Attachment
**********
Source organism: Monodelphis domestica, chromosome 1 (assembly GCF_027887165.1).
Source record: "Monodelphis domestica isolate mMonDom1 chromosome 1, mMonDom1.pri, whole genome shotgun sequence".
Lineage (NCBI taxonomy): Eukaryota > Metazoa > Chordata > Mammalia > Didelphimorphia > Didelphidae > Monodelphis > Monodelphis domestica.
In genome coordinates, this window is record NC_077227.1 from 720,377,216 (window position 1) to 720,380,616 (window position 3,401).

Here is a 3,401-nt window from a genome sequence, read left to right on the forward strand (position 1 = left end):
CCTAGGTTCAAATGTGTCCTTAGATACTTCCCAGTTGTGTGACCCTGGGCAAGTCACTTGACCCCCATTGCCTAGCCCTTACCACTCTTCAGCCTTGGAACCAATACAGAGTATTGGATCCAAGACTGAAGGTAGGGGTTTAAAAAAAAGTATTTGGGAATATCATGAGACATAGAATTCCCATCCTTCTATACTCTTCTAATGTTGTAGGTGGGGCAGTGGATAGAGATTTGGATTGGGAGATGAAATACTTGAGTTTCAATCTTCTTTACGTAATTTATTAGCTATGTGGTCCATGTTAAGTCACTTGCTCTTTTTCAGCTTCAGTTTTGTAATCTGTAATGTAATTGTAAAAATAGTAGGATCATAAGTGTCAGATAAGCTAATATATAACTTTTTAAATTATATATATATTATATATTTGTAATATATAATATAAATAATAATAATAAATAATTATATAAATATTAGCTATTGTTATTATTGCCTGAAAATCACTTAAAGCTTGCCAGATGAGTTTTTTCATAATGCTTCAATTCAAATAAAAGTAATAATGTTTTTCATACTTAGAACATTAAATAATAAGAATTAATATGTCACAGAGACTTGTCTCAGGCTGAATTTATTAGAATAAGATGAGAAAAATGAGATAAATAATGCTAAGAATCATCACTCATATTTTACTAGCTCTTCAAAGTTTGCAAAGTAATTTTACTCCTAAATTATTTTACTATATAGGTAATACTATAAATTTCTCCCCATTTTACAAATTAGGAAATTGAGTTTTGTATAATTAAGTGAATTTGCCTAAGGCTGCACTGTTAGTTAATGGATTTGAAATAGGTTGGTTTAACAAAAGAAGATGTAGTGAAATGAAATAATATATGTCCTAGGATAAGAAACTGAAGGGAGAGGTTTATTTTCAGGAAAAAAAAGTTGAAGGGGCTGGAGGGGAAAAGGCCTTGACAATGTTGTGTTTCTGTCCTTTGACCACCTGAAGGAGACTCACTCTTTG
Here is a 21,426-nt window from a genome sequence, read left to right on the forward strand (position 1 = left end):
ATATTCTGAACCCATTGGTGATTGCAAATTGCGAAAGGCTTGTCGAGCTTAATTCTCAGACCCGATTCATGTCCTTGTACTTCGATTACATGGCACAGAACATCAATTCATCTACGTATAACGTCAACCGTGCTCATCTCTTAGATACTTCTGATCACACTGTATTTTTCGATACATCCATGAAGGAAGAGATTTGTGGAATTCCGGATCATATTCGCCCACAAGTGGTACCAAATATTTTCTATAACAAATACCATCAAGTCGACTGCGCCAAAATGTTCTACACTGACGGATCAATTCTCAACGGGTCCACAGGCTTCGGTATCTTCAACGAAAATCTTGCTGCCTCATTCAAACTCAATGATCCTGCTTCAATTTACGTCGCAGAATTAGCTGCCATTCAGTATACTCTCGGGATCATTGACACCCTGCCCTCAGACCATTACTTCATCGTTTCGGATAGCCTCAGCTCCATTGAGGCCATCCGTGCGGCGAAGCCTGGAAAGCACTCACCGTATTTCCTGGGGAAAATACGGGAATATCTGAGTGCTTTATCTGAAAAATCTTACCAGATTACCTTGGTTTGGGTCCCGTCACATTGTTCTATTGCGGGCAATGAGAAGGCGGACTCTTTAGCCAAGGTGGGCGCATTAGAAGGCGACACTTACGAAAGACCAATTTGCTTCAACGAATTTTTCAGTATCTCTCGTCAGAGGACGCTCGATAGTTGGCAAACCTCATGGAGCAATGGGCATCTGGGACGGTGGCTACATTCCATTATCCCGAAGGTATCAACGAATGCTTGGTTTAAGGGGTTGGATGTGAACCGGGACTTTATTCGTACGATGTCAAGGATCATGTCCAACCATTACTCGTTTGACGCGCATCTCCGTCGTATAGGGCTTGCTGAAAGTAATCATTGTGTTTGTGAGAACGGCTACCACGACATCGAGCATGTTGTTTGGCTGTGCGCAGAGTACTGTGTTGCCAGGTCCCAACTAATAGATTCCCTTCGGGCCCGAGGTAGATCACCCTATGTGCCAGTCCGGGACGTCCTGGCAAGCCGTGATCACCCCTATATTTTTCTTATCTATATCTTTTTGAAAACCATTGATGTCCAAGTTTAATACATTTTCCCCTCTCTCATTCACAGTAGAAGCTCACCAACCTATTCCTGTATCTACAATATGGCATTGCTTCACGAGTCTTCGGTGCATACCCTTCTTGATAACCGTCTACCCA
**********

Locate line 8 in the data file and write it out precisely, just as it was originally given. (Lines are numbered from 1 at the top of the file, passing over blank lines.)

ATATTCTGAACCCATTGGTGATTGCAAATTGCGAAAGGCTTGTCGAGCTTAATTCTCAGACCCGATTCATGTCCTTGTACTTCGATTACATGGCACAGAACATCAATTCATCTACGTATAACGTCAACCGTGCTCATCTCTTAGATACTTCTGATCACACTGTATTTTTCGATACATCCATGAAGGAAGAGATTTGTGGAATTCCGGATCATATTCGCCCACAAGTGGTACCAAATATTTTCTATAACAAATACCATCAAGTCGACTGCGCCAAAATGTTCTACACTGACGGATCAATTCTCAACGGGTCCACAGGCTTCGGTATCTTCAACGAAAATCTTGCTGCCTCATTCAAACTCAATGATCCTGCTTCAATTTACGTCGCAGAATTAGCTGCCATTCAGTATACTCTCGGGATCATTGACACCCTGCCCTCAGACCATTACTTCATCGTTTCGGATAGCCTCAGCTCCATTGAGGCCATCCGTGCGGCGAAGCCTGGAAAGCACTCACCGTATTTCCTGGGGAAAATACGGGAATATCTGAGTGCTTTATCTGAAAAATCTTACCAGATTACCTTGGTTTGGGTCCCGTCACATTGTTCTATTGCGGGCAATGAGAAGGCGGACTCTTTAGCCAAGGTGGGCGCATTAGAAGGCGACACTTACGAAAGACCAATTTGCTTCAACGAATTTTTCAGTATCTCTCGTCAGAGGACGCTCGATAGTTGGCAAACCTCATGGAGCAATGGGCATCTGGGACGGTGGCTACATTCCATTATCCCGAAGGTATCAACGAATGCTTGGTTTAAGGGGTTGGATGTGAACCGGGACTTTATTCGTACGATGTCAAGGATCATGTCCAACCATTACTCGTTTGACGCGCATCTCCGTCGTATAGGGCTTGCTGAAAGTAATCATTGTGTTTGTGAGAACGGCTACCACGACATCGAGCATGTTGTTTGGCTGTGCGCAGAGTACTGTGTTGCCAGGTCCCAACTAATAGATTCCCTTCGGGCCCGAGGTAGATCACCCTATGTGCCAGTCCGGGACGTCCTGGCAAGCCGTGATCACCCCTATATTTTTCTTATCTATATCTTTTTGAAAACCATTGATGTCCAAGTTTAATACATTTTCCCCTCTCTCATTCACAGTAGAAGCTCACCAACCTATTCCTGTATCTACAATATGGCATTGCTTCACGAGTCTTCGGTGCATACCCTTCTTGATAACCGTCTACCCA